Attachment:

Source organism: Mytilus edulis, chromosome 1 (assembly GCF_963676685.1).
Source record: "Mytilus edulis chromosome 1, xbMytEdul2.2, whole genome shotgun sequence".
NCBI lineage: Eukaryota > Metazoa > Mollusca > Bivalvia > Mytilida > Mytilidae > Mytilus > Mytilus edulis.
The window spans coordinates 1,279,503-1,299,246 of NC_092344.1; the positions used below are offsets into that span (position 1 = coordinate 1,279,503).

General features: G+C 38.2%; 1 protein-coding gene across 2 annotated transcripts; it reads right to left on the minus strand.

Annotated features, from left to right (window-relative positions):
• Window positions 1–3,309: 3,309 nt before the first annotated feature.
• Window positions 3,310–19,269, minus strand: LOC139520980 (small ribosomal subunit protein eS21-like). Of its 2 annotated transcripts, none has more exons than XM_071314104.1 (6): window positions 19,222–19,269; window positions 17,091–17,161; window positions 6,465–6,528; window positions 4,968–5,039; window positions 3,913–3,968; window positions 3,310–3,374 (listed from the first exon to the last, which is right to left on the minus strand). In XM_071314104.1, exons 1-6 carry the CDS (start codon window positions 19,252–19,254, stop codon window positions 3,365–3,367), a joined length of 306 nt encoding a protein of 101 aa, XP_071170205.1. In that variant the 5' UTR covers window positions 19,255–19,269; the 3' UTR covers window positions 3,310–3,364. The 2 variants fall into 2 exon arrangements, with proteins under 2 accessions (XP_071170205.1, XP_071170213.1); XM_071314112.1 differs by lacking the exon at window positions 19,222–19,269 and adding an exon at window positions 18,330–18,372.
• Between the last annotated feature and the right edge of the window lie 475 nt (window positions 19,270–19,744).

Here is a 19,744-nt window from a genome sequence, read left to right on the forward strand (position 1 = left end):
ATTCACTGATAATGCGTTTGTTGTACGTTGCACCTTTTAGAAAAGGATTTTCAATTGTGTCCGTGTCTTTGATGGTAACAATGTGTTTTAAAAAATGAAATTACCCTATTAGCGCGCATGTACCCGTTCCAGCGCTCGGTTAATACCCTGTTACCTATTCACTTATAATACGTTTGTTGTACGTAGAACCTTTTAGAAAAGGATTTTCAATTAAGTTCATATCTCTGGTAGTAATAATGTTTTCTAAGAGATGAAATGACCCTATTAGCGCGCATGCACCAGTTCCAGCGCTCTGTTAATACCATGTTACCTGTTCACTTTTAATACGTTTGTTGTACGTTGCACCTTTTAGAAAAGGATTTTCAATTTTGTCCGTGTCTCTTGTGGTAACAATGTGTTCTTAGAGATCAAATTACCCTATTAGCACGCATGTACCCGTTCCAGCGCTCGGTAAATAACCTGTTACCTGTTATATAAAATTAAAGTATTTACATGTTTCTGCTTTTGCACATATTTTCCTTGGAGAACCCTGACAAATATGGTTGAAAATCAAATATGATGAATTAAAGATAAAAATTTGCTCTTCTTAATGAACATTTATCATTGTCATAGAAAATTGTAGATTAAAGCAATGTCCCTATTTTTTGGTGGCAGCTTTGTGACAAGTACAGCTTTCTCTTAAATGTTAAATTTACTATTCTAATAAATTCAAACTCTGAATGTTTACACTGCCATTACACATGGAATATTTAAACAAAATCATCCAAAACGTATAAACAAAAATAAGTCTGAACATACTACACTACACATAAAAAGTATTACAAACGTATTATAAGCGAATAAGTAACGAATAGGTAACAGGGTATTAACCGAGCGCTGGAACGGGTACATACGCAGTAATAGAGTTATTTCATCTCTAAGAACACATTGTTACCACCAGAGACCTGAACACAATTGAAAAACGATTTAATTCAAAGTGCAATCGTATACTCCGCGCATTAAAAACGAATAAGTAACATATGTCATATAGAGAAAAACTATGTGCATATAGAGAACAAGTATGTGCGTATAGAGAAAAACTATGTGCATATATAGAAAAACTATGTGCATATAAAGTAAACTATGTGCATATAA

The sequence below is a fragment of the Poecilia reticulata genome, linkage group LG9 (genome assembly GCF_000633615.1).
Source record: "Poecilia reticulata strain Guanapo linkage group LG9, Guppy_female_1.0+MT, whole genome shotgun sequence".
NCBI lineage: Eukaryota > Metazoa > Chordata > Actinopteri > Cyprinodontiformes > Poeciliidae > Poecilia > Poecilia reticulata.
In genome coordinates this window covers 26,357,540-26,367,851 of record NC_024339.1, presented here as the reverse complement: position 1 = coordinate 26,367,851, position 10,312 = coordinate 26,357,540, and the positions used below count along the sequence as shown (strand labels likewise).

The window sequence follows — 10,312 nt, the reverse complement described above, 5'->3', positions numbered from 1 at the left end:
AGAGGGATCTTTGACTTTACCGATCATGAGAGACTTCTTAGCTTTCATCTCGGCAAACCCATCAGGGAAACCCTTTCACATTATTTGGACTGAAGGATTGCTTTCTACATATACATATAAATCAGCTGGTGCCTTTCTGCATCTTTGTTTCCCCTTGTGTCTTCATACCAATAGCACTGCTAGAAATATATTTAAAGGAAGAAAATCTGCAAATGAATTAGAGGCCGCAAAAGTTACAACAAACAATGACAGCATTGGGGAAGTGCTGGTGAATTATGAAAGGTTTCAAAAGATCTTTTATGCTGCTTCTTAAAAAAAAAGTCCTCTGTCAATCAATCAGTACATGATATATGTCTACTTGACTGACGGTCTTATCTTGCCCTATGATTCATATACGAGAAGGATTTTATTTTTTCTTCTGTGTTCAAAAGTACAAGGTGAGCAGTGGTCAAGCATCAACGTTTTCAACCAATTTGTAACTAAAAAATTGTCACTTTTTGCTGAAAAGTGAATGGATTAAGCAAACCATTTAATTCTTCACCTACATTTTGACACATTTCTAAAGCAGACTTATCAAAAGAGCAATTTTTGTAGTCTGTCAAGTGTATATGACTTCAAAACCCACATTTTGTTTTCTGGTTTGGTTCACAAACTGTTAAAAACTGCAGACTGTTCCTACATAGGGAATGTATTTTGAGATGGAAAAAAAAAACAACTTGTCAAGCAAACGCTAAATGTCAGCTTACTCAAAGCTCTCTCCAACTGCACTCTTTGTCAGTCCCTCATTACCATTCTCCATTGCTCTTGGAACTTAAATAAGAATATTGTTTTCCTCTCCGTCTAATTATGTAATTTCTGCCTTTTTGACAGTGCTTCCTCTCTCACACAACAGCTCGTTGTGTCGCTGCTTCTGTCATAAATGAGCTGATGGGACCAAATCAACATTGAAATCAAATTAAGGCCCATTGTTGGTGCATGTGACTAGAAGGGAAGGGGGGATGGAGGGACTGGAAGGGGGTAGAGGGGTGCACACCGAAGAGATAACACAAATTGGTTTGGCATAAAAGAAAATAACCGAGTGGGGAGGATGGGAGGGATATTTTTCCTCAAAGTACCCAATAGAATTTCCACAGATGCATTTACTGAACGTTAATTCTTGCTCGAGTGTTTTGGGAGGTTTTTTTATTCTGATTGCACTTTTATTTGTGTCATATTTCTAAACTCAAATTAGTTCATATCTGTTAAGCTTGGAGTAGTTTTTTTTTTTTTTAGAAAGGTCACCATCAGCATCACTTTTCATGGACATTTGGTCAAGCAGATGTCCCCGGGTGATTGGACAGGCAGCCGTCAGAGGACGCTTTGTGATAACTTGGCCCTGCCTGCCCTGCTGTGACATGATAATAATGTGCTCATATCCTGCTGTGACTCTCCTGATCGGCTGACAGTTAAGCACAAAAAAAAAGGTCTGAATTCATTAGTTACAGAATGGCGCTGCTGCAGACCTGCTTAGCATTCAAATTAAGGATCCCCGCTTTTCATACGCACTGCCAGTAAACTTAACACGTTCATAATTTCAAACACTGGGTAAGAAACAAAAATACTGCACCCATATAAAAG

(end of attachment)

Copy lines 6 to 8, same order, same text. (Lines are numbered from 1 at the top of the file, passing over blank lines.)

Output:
Annotated features, from left to right (window-relative positions):
• Window positions 1–3,309: 3,309 nt before the first annotated feature.
• Window positions 3,310–19,269, minus strand: LOC139520980 (small ribosomal subunit protein eS21-like). Of its 2 annotated transcripts, none has more exons than XM_071314104.1 (6): window positions 19,222–19,269; window positions 17,091–17,161; window positions 6,465–6,528; window positions 4,968–5,039; window positions 3,913–3,968; window positions 3,310–3,374 (listed from the first exon to the last, which is right to left on the minus strand). In XM_071314104.1, exons 1-6 carry the CDS (start codon window positions 19,252–19,254, stop codon window positions 3,365–3,367), a joined length of 306 nt encoding a protein of 101 aa, XP_071170205.1. In that variant the 5' UTR covers window positions 19,255–19,269; the 3' UTR covers window positions 3,310–3,364. The 2 variants fall into 2 exon arrangements, with proteins under 2 accessions (XP_071170205.1, XP_071170213.1); XM_071314112.1 differs by lacking the exon at window positions 19,222–19,269 and adding an exon at window positions 18,330–18,372.